“Now must thou show thyself a good warrior, Glaucus. First call the men of Lycia to fight for me, and do thou fight thyself, for it would be foul shame to thee, all thy days, if the Greeks should spoil me of my arms.”

Then he died. But Glaucus was sore troubled, for he could not help him, so grievous was the wound where Teucer had wounded him. Therefore he prayed to Apollo, and Apollo helped him and made him whole. Then he went first to the Lycians, bidding them fight for their king, and then to the chiefs of the Trojans, that they should save the body of Sarpedon. And to Hector he said,—

“Little carest thou for thy allies. Lo! Sarpedon is dead, slain by Patroclus. Suffer not the Myrmidons to carry him off and do dishonor to his body.”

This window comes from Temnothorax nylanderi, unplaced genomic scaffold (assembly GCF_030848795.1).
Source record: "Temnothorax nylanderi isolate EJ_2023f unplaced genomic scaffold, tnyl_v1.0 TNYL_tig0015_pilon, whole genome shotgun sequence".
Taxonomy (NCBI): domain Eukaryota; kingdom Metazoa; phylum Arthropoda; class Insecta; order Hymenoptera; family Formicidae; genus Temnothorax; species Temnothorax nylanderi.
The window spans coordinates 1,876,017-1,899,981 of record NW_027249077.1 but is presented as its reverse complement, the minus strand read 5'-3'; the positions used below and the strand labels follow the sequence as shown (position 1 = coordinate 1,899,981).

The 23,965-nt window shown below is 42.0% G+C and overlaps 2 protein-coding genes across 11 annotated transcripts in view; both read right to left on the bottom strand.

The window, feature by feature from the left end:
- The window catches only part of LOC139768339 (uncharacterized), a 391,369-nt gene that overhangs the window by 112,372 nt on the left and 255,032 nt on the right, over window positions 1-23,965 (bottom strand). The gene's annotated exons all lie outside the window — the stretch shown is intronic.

But Hector was troubled to hear such news, and so were all the sons of Troy, for Sarpedon was the bravest of the allies, and led most people to the battle. So with a great shout they charged and drove the Greeks back a space from the body; and then again the Greeks did the like. And so the battle raged, till no one would have known the great Sarpedon, so covered was he with spears and blood and dust. But at last the Greeks drave back the men of Troy from the body, and stripped the arms, but the body itself they harmed not. For Apollo came down at the bidding of Zeus and carried it out of the midst of the battle, and washed it with water, and anointed it with ambrosia, and wrapped it in garments of the gods. And then he gave it to Sleep and Death, and these two carried it to Lycia, his fatherland.